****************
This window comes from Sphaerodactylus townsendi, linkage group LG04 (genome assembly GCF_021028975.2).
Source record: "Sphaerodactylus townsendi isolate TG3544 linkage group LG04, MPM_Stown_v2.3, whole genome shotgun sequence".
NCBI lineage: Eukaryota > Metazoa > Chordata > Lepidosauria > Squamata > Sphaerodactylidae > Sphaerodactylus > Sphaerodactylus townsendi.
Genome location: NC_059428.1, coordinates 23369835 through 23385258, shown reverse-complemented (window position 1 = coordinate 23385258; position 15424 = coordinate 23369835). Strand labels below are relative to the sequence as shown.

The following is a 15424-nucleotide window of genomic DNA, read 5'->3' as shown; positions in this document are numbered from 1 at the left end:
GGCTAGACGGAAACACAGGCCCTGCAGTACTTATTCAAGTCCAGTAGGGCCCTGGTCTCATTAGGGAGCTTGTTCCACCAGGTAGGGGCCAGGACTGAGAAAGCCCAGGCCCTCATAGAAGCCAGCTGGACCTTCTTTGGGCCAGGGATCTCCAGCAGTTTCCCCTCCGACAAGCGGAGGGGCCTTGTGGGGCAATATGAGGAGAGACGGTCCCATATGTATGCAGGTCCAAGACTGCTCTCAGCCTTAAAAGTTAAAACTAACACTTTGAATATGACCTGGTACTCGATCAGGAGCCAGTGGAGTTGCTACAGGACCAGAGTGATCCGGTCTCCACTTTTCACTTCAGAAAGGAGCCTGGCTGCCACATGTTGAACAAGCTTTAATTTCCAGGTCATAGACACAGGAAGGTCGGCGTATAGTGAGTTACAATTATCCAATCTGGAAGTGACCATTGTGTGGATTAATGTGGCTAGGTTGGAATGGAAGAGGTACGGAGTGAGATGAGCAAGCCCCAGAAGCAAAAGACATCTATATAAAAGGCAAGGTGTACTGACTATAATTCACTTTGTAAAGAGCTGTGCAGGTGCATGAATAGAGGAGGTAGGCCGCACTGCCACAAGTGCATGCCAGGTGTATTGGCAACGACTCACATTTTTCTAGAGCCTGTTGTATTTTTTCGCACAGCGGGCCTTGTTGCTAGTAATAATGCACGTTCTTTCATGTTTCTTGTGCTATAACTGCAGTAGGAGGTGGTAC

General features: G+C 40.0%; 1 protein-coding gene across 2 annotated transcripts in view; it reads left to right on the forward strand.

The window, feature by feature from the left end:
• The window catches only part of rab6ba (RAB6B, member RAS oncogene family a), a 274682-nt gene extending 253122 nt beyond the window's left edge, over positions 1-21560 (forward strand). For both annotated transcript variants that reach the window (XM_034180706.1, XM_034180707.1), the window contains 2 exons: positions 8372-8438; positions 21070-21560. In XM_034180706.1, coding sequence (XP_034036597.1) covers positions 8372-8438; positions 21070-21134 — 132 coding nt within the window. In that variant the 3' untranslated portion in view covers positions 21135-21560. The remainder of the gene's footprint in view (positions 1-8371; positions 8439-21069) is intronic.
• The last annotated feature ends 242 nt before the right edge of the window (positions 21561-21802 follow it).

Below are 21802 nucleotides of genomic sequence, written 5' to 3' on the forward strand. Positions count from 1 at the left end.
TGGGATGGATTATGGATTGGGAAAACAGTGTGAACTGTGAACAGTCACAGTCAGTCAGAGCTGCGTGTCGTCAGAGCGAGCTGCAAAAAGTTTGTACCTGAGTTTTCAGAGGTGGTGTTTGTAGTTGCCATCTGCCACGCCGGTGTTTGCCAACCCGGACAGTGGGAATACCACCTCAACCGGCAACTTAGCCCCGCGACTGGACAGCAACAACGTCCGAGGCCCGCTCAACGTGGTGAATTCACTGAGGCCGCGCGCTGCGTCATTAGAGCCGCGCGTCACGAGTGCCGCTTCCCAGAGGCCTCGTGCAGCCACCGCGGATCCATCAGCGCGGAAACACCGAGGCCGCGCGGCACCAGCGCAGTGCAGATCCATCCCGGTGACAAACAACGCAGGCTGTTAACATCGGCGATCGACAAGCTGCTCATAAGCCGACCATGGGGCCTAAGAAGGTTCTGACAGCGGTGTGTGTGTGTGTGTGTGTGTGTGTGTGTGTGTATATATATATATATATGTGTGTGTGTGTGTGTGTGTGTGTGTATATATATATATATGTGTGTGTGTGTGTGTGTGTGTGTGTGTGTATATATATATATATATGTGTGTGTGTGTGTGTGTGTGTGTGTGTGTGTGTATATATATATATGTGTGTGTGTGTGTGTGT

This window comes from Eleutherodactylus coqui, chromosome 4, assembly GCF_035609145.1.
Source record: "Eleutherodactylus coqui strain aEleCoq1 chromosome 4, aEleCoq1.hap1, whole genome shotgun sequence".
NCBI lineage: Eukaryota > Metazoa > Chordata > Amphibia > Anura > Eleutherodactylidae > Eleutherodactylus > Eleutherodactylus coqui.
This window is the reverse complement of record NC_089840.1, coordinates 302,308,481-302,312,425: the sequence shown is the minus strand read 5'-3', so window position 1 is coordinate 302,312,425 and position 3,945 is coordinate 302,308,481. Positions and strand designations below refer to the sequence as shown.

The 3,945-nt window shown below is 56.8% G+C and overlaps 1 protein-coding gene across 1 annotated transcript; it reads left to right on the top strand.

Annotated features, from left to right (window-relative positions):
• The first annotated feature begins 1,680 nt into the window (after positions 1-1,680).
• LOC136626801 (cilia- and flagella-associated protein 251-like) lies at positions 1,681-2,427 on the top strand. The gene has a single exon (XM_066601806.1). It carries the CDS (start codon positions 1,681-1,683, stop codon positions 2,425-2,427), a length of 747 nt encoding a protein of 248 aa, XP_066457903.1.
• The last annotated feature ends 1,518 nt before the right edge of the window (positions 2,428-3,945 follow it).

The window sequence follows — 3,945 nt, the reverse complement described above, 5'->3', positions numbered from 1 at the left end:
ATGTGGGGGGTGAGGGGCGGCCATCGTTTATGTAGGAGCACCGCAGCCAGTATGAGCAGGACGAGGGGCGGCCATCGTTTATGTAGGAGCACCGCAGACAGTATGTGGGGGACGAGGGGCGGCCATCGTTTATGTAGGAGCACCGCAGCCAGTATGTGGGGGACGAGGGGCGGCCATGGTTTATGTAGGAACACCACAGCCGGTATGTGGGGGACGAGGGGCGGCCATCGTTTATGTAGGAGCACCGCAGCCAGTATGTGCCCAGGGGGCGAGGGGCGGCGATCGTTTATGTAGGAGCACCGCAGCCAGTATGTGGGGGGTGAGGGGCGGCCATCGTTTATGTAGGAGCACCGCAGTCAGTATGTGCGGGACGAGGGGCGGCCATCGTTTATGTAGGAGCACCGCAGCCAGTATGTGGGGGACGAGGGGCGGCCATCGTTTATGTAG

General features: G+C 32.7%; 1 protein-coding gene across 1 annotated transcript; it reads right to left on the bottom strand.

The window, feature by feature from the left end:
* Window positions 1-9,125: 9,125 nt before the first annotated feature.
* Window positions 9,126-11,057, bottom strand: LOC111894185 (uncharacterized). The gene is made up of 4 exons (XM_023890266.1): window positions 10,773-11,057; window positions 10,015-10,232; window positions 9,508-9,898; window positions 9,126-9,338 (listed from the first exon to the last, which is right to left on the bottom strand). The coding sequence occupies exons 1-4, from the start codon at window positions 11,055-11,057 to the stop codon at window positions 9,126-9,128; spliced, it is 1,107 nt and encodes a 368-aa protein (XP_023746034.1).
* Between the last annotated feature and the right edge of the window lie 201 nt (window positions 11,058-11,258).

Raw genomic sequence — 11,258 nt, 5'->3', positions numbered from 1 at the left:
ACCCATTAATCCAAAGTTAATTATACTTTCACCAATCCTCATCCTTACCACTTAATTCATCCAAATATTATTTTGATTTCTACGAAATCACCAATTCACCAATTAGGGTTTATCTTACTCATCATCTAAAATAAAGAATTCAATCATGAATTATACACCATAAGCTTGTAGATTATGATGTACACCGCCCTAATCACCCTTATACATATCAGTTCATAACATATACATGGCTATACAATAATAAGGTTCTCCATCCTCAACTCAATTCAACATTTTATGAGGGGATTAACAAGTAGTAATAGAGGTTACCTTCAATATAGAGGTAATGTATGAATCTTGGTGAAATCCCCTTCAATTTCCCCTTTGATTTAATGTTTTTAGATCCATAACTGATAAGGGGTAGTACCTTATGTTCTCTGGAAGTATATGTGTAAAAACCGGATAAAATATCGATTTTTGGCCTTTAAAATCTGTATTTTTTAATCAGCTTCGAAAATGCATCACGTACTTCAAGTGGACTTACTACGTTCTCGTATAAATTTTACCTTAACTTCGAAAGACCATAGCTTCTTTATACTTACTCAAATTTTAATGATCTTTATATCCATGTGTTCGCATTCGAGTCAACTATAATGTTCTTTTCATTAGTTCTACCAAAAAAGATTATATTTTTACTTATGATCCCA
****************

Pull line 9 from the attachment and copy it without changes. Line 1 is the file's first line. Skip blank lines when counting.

• The window catches only part of rab6ba (RAB6B, member RAS oncogene family a), a 274682-nt gene extending 253122 nt beyond the window's left edge, over positions 1-21560 (forward strand). For both annotated transcript variants that reach the window (XM_034180706.1, XM_034180707.1), the window contains 2 exons: positions 8372-8438; positions 21070-21560. In XM_034180706.1, coding sequence (XP_034036597.1) covers positions 8372-8438; positions 21070-21134 — 132 coding nt within the window. In that variant the 3' untranslated portion in view covers positions 21135-21560. The remainder of the gene's footprint in view (positions 1-8371; positions 8439-21069) is intronic.